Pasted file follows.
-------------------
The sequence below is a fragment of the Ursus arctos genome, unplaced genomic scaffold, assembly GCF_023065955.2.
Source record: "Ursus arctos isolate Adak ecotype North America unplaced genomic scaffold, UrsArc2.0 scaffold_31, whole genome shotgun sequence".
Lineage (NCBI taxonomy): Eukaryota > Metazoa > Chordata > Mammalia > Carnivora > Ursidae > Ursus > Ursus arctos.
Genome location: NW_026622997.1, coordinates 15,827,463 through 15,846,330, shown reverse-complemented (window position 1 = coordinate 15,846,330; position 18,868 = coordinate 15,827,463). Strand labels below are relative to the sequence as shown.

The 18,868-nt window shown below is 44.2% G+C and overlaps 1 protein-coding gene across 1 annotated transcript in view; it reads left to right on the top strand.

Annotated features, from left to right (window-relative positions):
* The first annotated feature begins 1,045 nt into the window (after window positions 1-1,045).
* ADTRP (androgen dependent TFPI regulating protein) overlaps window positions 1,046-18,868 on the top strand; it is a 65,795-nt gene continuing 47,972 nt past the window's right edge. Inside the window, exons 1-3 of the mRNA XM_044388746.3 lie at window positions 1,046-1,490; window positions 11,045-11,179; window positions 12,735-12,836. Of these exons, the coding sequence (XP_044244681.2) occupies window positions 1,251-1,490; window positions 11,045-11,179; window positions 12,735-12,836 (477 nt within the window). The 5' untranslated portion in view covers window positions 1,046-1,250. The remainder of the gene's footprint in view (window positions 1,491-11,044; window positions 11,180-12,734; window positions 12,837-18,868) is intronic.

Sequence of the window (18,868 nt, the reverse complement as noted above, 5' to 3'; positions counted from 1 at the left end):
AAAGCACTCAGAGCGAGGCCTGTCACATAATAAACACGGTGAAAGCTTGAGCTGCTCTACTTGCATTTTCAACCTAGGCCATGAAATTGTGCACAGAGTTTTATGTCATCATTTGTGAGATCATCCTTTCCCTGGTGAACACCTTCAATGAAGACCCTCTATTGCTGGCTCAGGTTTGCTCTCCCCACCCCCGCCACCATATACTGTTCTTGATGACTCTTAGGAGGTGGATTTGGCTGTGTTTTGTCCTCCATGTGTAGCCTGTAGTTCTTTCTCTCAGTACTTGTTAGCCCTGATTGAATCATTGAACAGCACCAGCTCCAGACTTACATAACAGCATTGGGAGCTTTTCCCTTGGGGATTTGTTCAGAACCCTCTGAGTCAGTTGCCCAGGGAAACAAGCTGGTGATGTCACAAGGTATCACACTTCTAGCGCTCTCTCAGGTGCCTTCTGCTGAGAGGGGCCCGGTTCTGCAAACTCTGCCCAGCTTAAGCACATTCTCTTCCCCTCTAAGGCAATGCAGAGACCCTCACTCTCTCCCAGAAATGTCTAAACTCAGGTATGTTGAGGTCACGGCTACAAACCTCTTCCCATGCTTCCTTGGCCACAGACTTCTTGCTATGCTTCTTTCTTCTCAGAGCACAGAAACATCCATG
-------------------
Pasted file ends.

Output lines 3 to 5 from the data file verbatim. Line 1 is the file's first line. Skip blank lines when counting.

Lineage (NCBI taxonomy): Eukaryota > Metazoa > Chordata > Mammalia > Carnivora > Ursidae > Ursus > Ursus arctos.
Genome location: NW_026622997.1, coordinates 15,827,463 through 15,846,330, shown reverse-complemented (window position 1 = coordinate 15,846,330; position 18,868 = coordinate 15,827,463). Strand labels below are relative to the sequence as shown.

The 18,868-nt window shown below is 44.2% G+C and overlaps 1 protein-coding gene across 1 annotated transcript in view; it reads left to right on the top strand.